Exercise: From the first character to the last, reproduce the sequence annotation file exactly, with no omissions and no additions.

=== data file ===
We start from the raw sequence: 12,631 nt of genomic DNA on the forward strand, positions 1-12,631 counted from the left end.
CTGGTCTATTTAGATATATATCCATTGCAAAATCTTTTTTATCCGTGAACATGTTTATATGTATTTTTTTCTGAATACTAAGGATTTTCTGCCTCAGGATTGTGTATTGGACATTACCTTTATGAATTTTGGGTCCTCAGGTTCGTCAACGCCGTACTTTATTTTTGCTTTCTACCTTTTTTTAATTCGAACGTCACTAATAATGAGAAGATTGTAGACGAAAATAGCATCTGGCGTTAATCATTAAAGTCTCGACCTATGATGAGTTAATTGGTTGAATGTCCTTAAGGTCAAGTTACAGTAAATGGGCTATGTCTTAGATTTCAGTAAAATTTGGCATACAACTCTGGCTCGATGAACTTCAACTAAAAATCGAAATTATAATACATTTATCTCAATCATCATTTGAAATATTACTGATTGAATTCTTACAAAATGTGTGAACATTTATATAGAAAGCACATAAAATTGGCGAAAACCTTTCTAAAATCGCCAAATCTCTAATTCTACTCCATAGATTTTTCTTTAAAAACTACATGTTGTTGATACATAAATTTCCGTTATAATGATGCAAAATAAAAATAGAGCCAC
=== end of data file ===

We start from the raw sequence: 12,631 nt of genomic DNA on the forward strand, positions 1-12,631 counted from the left end.
CTGGTCTATTTAGATATATATCCATTGCAAAATCTTTTTTATCCGTGAACATGTTTATATGTATTTTTTTCTGAATACTAAGGATTTTCTGCCTCAGGATTGTGTATTGGACATTACCTTTATGAATTTTGGGTCCTCAGGTTCGTCAACGCCGTACTTTATTTTTGCTTTCTACCTTTTTTTAATTCGAACGTCACTAATAATGAGAAGATTGTAGACGAAAATAGCATCTGGCGTTAATCATTAAAGTCTCGACCTATGATGAGTTAATTGGTTGAATGTCCTTAAGGTCAAGTTACAGTAAATGGGCTATGTCTTAGATTTCAGTAAAATTTGGCATACAACTCTGGCTCGATGAACTTCAACTAAAAATCGAAATTATAATACATTTATCTCAATCATCATTTGAAATATTACTGATTGAATTCTTACAAAATGTGTGAACATTTATATAGAAAGCACATAAAATTGGCGAAAACCTTTCTAAAATCGCCAAATCTCTAATTCTACTCCATAGATTTTTCTTTAAAAACTACATGTTGTTGATACATAAATTTCCGTTATAATGATGCAAAATAAAAATAGAGCCAC